The right to bodily autonomy and integrity is a fundamental right, and includes the right to reproductive and decisional autonomy.
Dipika Jain, Professor, Jindal Global Law School, O.P. Jindal Global University, Sonipat, Haryana, India.
Safe abortion ought to be considered a non-criminal healthcare procedure, accessible to everyone and decided upon between a patient and their physician. The current legal framework jeopardises the complete wellbeing of women and girls, leaving them confused, scared and unable to attain medically safe and affordable health services. In this paper, I argue that there is an urgent need for decriminalising abortions in order to allow women to have full power over the decisions regarding their health.
Criminalisation has a chilling effect on the provision of sexual and reproductive health services. Further, I argue that abortion ought to be removed from the criminal domain and be considered an issue of equal access to healthcare within a gender justice framework.. Not only do barriers to abortion access lead to unsafe abortions and high maternal mortality rates, they also place an extraordinary burden of childrearing on women.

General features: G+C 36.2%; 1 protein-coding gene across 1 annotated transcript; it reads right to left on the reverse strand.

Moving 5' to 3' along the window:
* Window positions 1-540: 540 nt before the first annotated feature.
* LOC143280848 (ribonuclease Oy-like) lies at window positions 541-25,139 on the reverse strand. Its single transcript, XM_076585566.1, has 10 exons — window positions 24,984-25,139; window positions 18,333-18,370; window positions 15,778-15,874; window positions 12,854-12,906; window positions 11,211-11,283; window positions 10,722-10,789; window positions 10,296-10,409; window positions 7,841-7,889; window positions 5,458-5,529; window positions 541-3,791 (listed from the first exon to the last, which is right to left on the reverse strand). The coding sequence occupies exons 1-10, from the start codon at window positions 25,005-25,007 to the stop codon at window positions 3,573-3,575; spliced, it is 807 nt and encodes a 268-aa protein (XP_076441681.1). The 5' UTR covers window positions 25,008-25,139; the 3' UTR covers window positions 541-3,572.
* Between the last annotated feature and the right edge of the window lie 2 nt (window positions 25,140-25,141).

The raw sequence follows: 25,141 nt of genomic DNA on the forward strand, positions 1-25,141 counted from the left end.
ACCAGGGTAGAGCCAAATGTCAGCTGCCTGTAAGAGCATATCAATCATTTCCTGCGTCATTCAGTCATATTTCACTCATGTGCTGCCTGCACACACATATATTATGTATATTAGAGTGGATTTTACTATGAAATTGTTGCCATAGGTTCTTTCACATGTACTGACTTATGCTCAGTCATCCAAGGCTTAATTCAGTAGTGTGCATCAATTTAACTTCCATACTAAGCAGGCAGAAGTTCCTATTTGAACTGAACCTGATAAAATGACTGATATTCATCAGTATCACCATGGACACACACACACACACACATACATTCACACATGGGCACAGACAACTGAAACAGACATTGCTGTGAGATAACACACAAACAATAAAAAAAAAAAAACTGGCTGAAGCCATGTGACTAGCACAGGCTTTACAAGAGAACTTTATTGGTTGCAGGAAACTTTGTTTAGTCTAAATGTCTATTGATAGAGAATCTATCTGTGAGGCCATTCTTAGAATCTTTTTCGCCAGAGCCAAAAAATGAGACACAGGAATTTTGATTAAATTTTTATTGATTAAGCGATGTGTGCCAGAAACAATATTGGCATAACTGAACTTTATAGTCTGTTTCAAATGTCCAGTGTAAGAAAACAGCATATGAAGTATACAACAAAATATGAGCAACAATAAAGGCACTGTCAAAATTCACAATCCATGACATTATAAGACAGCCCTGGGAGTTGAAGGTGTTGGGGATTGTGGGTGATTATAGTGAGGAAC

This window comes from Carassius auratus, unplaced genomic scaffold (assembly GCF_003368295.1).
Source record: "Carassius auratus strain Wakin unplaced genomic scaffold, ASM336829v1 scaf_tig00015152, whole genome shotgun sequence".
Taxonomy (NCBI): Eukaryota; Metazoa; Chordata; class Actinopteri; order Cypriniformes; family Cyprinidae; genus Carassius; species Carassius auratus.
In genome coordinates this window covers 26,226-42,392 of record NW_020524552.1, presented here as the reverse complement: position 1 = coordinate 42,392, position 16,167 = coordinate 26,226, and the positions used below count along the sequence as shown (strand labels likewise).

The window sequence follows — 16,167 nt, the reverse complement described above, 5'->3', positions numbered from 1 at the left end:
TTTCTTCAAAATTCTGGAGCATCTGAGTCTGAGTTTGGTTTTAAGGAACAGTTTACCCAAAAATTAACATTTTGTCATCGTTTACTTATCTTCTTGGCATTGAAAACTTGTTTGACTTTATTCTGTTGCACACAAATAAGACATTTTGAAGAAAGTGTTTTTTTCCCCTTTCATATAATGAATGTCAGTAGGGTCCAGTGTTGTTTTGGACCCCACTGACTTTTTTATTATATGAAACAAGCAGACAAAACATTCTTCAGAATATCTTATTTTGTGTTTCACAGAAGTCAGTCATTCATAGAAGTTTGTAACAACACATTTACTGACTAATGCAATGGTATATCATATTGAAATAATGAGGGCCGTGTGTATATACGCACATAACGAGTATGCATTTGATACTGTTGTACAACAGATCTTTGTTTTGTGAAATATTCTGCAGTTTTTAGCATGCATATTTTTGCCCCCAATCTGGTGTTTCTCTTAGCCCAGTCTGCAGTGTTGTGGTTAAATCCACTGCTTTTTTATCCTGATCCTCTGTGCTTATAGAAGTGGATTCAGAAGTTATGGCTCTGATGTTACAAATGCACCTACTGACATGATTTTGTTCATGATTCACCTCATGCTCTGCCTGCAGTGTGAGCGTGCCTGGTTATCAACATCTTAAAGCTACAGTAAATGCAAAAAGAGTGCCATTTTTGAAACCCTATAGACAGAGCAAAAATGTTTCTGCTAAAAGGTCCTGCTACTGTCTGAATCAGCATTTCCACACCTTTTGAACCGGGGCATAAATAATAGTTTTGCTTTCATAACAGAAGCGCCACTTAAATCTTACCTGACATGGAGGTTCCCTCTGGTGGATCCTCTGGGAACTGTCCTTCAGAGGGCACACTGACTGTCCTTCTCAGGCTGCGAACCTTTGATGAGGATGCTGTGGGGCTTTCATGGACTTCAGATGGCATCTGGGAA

The right to bodily autonomy and integrity is a fundamental right, and includes the right to reproductive and decisional autonomy. Additionally, if women are forced to carry unwanted pregnancies to term, their right to equality and non-discrimination is also violated due their inability to exercise other basic rights. Decriminalisation of abortion would mean that women, girls and gender diverse people are unable to exercise all their rights freely and would specifically ensure that their right to health is fulfilled as well.
Published in: NUJS Law Review
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